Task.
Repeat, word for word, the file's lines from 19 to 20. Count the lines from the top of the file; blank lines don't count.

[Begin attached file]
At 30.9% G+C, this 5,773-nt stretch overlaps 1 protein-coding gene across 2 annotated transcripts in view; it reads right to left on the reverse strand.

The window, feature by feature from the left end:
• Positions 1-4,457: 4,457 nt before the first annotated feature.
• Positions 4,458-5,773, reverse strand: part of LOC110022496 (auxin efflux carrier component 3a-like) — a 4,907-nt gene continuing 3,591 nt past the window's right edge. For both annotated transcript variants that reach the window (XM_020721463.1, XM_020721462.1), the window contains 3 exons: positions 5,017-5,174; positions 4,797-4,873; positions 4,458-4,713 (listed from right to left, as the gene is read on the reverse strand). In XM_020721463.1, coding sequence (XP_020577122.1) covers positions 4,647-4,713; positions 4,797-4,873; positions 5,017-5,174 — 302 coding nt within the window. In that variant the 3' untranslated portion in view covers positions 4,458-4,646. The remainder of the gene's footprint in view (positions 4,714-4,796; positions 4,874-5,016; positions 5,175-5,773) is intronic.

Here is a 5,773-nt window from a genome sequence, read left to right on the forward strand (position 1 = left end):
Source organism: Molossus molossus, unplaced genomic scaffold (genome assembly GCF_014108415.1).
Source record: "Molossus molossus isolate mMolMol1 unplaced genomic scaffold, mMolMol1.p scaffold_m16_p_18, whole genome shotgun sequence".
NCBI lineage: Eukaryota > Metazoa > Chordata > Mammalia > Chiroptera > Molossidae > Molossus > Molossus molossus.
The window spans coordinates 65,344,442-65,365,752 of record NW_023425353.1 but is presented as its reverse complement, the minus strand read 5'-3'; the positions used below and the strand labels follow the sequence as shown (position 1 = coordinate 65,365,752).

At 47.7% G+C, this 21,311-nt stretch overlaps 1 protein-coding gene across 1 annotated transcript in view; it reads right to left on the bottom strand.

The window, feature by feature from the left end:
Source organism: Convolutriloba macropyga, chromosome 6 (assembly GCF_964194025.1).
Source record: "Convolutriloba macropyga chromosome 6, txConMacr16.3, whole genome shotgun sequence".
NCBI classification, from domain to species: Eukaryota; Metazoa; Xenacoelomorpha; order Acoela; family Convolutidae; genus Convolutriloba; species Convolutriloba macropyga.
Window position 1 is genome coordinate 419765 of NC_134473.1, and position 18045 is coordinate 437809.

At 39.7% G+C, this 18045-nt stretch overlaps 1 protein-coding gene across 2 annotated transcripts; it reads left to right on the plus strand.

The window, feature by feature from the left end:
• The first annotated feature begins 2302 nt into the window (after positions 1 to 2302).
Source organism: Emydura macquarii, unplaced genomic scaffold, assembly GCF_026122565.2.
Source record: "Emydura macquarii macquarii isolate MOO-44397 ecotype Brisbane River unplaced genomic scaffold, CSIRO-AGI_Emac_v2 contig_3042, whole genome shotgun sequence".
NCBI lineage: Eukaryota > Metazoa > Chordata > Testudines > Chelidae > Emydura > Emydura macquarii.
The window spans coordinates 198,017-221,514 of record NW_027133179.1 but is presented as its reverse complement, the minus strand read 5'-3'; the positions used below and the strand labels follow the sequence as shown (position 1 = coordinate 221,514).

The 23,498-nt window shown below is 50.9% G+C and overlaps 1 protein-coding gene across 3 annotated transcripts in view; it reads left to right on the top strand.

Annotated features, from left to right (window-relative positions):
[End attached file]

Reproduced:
Source organism: Emydura macquarii, unplaced genomic scaffold, assembly GCF_026122565.2.
Source record: "Emydura macquarii macquarii isolate MOO-44397 ecotype Brisbane River unplaced genomic scaffold, CSIRO-AGI_Emac_v2 contig_3042, whole genome shotgun sequence".